-> "Olbermann (Keith - Quit/Fired From MSNBC)"
Original Song Title:
Parody Song Title:
"Olbermann (Keith - Quit/Fired From MSNBC)"
Olbermann, Keith Olbermann
We all cheer to see him goin'
On TV, B. S., he's throwin'
Viewpoint: Leftist one
And so, left Olbermann
Olbermann, oh, Olbermann
With the big shots, always clashing 
Truth? You botch: news canon, thrashing
Pack up and run
Main-stream? Not Olbermann 
I still see him plugging for Obama 
Stand: unfair: MS-NBC 
E'en while debating Hillar-y 
Hear him preach till the campaign's done
Olbermann, Keith Olbermann
Awful glad to see you flying
Abhor, decry: the years of lying
No more, this blotch; Each spree: turds plying with his tongue
'Bye, Olbermann ... Scram, Olbermann
[Olbermann fades to oblivion, or bolivia, or ... anywhere, just *fade* already!]
 From the linked article:
"Clashes with NBC/ MSNBC brass: It's never easy to manage someone who doesn't seem to care if they get fired. Olbermann already left MSNBC once before, in 1998, and stormed out of other networks before. One former ESPN colleague told the New Yorker that when Olbermann left the sports network in 1997, "he didn't burn bridges here—he napalmed them." And Olbermann was never shy about asserting that he—and not MSNBC Phil Griffin—called the shots on his 8 p.m. show. "Phil thinks he's my boss," Olbermann said in the same 2008 New Yorker profile."
"NBC/ MSNBC tension: For years, some NBC executives and stars have questioned whether Olbermann's strident views tarnish the NBC News brand. Veterans like Tom Brokaw and Andrea Mitchell have privately expressed concerns about Olbermann's partisan views, while MSNBC's coverage of major news events—such as the 2008 convention and 2010 midterms—raised questions about having opinionated hosts like Olbermann in the anchor chair. In October, the New York Times reported that top executives were even considering changing the name of MSNBC.com—the network's highly trafficked, non-partisan news site—because of a perceived connection to the cable network's liberal talkers."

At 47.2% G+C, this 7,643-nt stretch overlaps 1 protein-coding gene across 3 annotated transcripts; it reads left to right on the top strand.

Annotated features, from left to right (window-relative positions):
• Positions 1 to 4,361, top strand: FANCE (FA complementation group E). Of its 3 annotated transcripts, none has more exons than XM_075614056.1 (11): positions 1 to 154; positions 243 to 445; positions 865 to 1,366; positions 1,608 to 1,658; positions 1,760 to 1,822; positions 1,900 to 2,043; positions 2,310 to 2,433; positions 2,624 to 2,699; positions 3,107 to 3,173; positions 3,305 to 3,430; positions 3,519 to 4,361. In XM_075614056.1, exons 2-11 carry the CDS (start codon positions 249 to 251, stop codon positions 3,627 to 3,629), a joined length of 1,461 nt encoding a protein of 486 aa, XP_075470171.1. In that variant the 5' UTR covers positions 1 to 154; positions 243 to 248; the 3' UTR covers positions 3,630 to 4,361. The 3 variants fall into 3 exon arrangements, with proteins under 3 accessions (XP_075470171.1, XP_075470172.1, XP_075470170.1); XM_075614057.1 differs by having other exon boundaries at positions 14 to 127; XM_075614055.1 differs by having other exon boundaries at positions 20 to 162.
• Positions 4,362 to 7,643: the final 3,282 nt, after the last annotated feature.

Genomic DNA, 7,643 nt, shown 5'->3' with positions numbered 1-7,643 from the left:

Yes, we're aware that "certain other" cable news channels also have a definite editorial stance. Everyone does. The issue here is that anchoring or reporting *news* was once (when TT took a Journalism class at the age of twelve) considered separate and distinct from editorializing, analysis, or punditry. If NBC was embarrassed by KO, who are we to argue?
Most-egregious, speaks-for-itself: He and others at MSNBC actually wearing Obama campaign buttons while "covering' the 2008 POTUS race, interviewing the people-in-the-street, etc. (Res ipsa loquitur, as lawyers would say.)
"Fallout from the suspension: MSNBC cracked down on Olbermann in November after it was revealed that he gave donations to three Democratic candidates running in 2010, including Arizona Rep. Gabrielle Giffords. Of course, Olbermann's political views are well known. But MSNBC said that Olbermann needed to ask permission first before making political contributions and, therefore, violated network policy."
.... Hey, it's their policy, not ours. If other stations - or his - want to hire potential future candidates as correspondents, that s their right, and everyone knows that they're politicos, not journalists. That is *not* the same thing as *anchoring news*. (Have we mentioned that yet?) KO knew the rules, agreed to play by them when he signed the contract, and broke them.
Olbermann probably wasn't solely responsible for the tone of his network's "debates" between Senators Obama and Hillary Clinton during the 2008 Democratic Primary campaign, which were so ludicrously biased that even ultra-liberal "Saturday Night Live" satirized them. (Host asks HC a question; she answers; host says, "No, the correct answer is xxx , *then asks Obama the same question". LOL, but not much of an exaggeration.) But he set the tone for the entire network, apparently.
THIS JUST IN:
"UPDATE: While the direct cause of Olbermann's exit from MSNBC remains unknown, according to the New York Times the two parties had been negotiating the terms of a separation for weeks. The final terms both prohibit Olbermann from discussing the deal publicly and limit his ability to work on television in the near future."
.... Greatly improving television. ;-D
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